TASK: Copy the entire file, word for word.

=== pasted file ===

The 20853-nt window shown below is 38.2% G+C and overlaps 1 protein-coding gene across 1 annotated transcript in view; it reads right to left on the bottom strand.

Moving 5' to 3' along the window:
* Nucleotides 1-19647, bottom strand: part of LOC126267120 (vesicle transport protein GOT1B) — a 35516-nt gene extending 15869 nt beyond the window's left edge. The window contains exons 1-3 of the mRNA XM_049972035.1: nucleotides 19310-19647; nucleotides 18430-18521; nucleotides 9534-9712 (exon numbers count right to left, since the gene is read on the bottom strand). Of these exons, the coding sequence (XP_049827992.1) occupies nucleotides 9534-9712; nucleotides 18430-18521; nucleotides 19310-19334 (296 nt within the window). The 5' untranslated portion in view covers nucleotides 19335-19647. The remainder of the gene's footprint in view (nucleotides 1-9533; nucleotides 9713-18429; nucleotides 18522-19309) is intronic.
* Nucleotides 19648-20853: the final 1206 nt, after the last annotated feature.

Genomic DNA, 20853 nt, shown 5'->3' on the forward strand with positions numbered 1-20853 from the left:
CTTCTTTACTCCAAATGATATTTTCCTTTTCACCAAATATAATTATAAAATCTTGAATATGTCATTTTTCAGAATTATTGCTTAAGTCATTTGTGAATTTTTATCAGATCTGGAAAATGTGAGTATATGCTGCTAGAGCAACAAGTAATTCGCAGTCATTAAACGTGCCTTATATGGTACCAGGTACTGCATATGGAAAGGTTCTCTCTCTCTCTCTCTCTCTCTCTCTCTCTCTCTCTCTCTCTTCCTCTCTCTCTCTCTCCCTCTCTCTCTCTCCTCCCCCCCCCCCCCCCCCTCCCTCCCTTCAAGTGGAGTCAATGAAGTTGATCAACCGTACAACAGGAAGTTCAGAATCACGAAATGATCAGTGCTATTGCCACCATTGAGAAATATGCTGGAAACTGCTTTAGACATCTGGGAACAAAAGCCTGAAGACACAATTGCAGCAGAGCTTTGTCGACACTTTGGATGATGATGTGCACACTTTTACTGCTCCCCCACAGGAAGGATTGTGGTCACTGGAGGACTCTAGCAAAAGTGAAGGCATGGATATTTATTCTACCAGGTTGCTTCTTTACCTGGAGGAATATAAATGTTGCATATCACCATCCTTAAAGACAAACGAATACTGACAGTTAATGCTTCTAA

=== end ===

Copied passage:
The 20853-nt window shown below is 38.2% G+C and overlaps 1 protein-coding gene across 1 annotated transcript in view; it reads right to left on the bottom strand.

Moving 5' to 3' along the window:
* Nucleotides 1-19647, bottom strand: part of LOC126267120 (vesicle transport protein GOT1B) — a 35516-nt gene extending 15869 nt beyond the window's left edge. The window contains exons 1-3 of the mRNA XM_049972035.1: nucleotides 19310-19647; nucleotides 18430-18521; nucleotides 9534-9712 (exon numbers count right to left, since the gene is read on the bottom strand). Of these exons, the coding sequence (XP_049827992.1) occupies nucleotides 9534-9712; nucleotides 18430-18521; nucleotides 19310-19334 (296 nt within the window). The 5' untranslated portion in view covers nucleotides 19335-19647. The remainder of the gene's footprint in view (nucleotides 1-9533; nucleotides 9713-18429; nucleotides 18522-19309) is intronic.
* Nucleotides 19648-20853: the final 1206 nt, after the last annotated feature.

Genomic DNA, 20853 nt, shown 5'->3' on the forward strand with positions numbered 1-20853 from the left:
CTTCTTTACTCCAAATGATATTTTCCTTTTCACCAAATATAATTATAAAATCTTGAATATGTCATTTTTCAGAATTATTGCTTAAGTCATTTGTGAATTTTTATCAGATCTGGAAAATGTGAGTATATGCTGCTAGAGCAACAAGTAATTCGCAGTCATTAAACGTGCCTTATATGGTACCAGGTACTGCATATGGAAAGGTTCTCTCTCTCTCTCTCTCTCTCTCTCTCTCTCTCTCTCTCTCTTCCTCTCTCTCTCTCTCCCTCTCTCTCTCTCCTCCCCCCCCCCCCCCCCCTCCCTCCCTTCAAGTGGAGTCAATGAAGTTGATCAACCGTACAACAGGAAGTTCAGAATCACGAAATGATCAGTGCTATTGCCACCATTGAGAAATATGCTGGAAACTGCTTTAGACATCTGGGAACAAAAGCCTGAAGACACAATTGCAGCAGAGCTTTGTCGACACTTTGGATGATGATGTGCACACTTTTACTGCTCCCCCACAGGAAGGATTGTGGTCACTGGAGGACTCTAGCAAAAGTGAAGGCATGGATATTTATTCTACCAGGTTGCTTCTTTACCTGGAGGAATATAAATGTTGCATATCACCATCCTTAAAGACAAACGAATACTGACAGTTAATGCTTCTAA